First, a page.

Dr. Forman’s team also supports the need to buy organic meat to reduce the risk of exposure to antibiotics given to conventionally-raised animals.
Eating organic meat reduces the risk of antibiotic resistant bacteria.
The only disappointment of the report was that Dr. Forman's team did not see the point of organic milk. I want to remind you that when you buy conventional ice cream or cheese from the United States you are exposing youself and your children to excessive genetically-modified growth hormone and antibiotics that are given to conventionally-raised cows.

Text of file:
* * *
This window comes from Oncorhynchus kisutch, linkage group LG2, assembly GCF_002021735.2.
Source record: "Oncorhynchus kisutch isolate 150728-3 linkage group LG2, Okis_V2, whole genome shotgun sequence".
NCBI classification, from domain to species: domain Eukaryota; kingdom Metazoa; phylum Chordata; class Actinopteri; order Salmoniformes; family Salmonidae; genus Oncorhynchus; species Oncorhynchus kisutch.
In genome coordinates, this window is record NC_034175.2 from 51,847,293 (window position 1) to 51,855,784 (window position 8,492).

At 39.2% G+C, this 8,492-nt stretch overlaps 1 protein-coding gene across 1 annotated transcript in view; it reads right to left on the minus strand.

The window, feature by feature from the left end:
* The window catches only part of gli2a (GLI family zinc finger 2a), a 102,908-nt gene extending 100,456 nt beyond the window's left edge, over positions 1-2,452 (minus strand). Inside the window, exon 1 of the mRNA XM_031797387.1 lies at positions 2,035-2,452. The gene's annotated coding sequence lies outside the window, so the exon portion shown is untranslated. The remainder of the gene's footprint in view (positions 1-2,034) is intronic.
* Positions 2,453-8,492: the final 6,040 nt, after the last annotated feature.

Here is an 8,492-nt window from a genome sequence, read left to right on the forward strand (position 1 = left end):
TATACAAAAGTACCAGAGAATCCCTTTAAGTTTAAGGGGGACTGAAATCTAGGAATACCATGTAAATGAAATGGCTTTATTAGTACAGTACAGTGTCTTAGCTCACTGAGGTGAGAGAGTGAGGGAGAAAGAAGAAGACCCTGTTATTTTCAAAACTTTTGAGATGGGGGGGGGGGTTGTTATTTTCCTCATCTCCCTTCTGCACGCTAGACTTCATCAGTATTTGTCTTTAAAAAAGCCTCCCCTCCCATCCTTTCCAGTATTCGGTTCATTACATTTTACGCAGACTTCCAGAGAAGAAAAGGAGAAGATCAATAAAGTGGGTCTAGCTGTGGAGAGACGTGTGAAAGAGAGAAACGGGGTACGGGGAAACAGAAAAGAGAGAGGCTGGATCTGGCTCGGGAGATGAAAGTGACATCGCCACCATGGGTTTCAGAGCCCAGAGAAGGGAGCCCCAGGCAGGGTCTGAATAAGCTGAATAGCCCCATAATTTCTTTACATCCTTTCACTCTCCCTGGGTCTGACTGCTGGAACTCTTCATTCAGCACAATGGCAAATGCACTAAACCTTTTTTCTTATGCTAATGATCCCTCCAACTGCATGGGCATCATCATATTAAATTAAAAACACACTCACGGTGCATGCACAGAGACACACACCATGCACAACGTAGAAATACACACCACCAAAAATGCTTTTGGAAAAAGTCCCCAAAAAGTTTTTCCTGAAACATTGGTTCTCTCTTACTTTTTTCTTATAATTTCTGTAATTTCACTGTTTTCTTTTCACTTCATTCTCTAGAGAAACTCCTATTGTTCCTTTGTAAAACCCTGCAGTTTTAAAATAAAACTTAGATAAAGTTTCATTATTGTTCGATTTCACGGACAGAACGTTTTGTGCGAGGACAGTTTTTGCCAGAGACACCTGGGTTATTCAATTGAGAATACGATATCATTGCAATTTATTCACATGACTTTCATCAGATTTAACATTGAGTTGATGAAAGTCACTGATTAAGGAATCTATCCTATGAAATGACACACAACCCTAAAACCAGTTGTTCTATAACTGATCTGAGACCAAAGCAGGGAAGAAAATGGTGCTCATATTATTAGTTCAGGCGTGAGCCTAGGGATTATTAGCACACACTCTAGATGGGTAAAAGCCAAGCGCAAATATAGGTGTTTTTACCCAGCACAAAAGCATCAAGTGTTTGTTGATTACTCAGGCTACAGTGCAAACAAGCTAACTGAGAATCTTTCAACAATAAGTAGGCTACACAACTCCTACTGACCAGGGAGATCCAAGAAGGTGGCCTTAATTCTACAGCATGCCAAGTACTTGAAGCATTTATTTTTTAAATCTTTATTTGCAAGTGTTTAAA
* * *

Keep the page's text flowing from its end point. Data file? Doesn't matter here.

Here is a great article
that looks at the topic, in depth.
If you struggle with the price of organic, I suggest checking out the Environmental Working Group
's yearly report of the most important food to buy organically.
The EWG 2018 Dirty Dozen & Clean Fifteen
Fruits and vegetables included in the Dirty Dozen contain pesticide residue and are heavily sprayed. Fruits and vegetables that are included in the Clean Fifteen are, generally, not threatened by as many pests.
I feel Dr. Bouchard says it best, “While pesticide-free fruits and greens may be more costly, they are worth the price in terms of future health.”
Ancient Indian Proverb : “We do not inherit the land from our ancestors; we borrow it from our children.”
Let’s be sure to give our children some land worth farming!